true life: grad school.
Me tomorrow at 9 am: Sorry, I am unprepared for your class because you gave me a midterm with vague instructions due tomorrow at 5 pm. Here is the separate essay due today.
Me tomorrow at 1145 am: Sorry, I am unprepared for this committee meeting because you gave me a midterm with vague instructions due tomorrow. Here is the mini-presentation for this discussion.
Me Thursday at 9 am (and again at 4): What is statistics? Where is the coffee? Here is the syntax. Stop asking me to write code and then read theory about math.
Me Thursday at 455 pm: Here is your midterm. On the silver lining, if I fail, I get to go home.
WORKING AT THE SANDWICH SHOP
A boy with slick shined black hair and gnats in his smile wants
to know if I can write my number in Chipotle sauce on the bun.
His friend requests exactly eighteen black olives.
A girl on a cell phone informs me that the cucumbers and tomatoes
on her sub absolutely cannot under any circumstance touch each other,
but it’s okay if they, like, nudge.
My back is a popular lunch table. My sweat is everyone’s
Sometimes, people attempt to engage in some sort of strange
casual chatting when I ask what I can get for them.
Pro tip: Yeah dude, the weather outside is frightful.
Now tell me what you want on your fucking sandwich.
I am literally paid to smile.
Understand that if you try to crudely flirt with me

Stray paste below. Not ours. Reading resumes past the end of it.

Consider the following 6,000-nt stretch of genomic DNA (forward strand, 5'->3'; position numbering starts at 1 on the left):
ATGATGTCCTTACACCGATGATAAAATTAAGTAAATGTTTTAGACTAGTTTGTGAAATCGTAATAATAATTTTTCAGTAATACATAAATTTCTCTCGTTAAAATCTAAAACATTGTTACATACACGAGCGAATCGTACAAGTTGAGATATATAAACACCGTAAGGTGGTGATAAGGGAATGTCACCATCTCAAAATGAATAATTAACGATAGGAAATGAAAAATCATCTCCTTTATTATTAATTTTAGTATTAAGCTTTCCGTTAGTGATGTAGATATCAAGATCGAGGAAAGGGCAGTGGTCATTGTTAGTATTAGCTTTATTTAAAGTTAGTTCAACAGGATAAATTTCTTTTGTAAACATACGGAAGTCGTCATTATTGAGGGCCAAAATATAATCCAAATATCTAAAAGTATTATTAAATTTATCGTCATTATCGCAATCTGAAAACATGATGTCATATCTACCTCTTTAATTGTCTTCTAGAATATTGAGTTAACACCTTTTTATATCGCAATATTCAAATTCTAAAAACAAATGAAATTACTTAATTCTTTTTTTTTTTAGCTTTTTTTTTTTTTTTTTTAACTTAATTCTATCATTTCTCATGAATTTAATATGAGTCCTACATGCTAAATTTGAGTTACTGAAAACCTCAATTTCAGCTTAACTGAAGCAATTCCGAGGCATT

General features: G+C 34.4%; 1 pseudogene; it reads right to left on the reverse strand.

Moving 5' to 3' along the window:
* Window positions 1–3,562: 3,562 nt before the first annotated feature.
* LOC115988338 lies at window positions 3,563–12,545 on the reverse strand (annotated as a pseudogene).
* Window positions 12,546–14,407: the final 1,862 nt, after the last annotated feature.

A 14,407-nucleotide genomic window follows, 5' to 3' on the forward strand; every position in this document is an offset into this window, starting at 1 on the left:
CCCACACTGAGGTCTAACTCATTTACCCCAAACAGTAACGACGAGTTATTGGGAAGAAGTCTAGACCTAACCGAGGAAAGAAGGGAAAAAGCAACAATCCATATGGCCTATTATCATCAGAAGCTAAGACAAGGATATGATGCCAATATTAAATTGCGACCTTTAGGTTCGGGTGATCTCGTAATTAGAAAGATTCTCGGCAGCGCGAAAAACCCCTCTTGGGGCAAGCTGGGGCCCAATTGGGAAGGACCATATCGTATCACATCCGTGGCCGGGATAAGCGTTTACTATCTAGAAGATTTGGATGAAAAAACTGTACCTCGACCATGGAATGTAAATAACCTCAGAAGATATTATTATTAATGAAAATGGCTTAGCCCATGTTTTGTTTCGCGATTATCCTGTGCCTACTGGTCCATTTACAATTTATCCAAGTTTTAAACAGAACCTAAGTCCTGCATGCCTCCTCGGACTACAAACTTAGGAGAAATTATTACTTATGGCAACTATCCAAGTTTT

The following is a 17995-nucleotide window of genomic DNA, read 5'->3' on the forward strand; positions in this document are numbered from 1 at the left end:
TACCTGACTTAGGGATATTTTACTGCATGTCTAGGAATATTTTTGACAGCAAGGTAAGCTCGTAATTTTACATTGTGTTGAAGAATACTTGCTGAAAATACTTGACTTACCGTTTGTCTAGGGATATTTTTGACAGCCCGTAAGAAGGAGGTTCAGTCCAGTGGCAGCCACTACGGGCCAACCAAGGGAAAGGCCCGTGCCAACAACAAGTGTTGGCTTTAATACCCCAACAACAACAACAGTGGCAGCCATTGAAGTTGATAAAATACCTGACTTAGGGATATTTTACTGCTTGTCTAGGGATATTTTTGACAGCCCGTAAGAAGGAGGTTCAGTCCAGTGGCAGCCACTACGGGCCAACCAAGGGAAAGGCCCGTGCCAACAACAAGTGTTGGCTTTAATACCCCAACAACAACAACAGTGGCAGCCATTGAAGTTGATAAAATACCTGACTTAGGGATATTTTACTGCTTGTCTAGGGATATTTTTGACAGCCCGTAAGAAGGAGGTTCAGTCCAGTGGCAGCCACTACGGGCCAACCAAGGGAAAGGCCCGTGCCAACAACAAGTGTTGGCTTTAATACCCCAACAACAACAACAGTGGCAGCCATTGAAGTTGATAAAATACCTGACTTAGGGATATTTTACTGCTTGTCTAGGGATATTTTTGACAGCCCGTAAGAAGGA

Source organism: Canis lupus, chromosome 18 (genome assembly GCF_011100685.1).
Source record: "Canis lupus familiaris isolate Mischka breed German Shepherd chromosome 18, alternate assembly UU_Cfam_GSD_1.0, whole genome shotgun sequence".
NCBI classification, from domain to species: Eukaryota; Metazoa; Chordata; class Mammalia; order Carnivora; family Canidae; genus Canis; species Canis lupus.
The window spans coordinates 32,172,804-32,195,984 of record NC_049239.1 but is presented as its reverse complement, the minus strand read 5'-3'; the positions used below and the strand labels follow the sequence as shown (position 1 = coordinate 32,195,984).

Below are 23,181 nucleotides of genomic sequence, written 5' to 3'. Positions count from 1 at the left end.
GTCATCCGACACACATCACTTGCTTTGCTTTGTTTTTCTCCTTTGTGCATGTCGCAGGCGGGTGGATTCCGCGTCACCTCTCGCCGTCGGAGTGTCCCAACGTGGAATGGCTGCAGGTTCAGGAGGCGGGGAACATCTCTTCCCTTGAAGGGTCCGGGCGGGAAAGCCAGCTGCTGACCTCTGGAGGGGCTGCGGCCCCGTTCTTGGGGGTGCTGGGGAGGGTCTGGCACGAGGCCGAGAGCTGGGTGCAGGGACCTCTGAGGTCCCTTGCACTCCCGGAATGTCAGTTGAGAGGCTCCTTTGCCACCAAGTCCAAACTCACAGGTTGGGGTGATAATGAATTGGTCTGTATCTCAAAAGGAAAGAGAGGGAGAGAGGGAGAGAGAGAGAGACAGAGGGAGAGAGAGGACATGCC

in the toppings line, I will give you the meat with all the fat.
I am not your babe. I do not owe you a single thing
but this here sandwich and a complimentary napkin.
There is mayonnaise on the bridge of my glasses
and my fingers are pruning with pickle juice.
I accidentally charge one kid two thousand and sixty-three
dollars for a white macadamia cookie instead of $2.63. My hair smells
like Jalapenos. There is exactly two minutes and thirty-six seconds
before we close and my shift is over, so naturally the entire
football team decides now is prime time to order thirty sandwiches.
When I clock out and start my homework,
my textbook is stained with spicy mustard.
I will never spit in your sub for revenge. I admit:
I am thankful to be working at all. So I will smile
with all my teeth. I will swaddle your sub in paper
like a newborn. I will tell you to have a good day.
But tonight, I will wash my apron
in the blood of rude customers.
—WORKING AT THE SANDWICH SHOP, by Blythe Baird (via blythebrooklyn)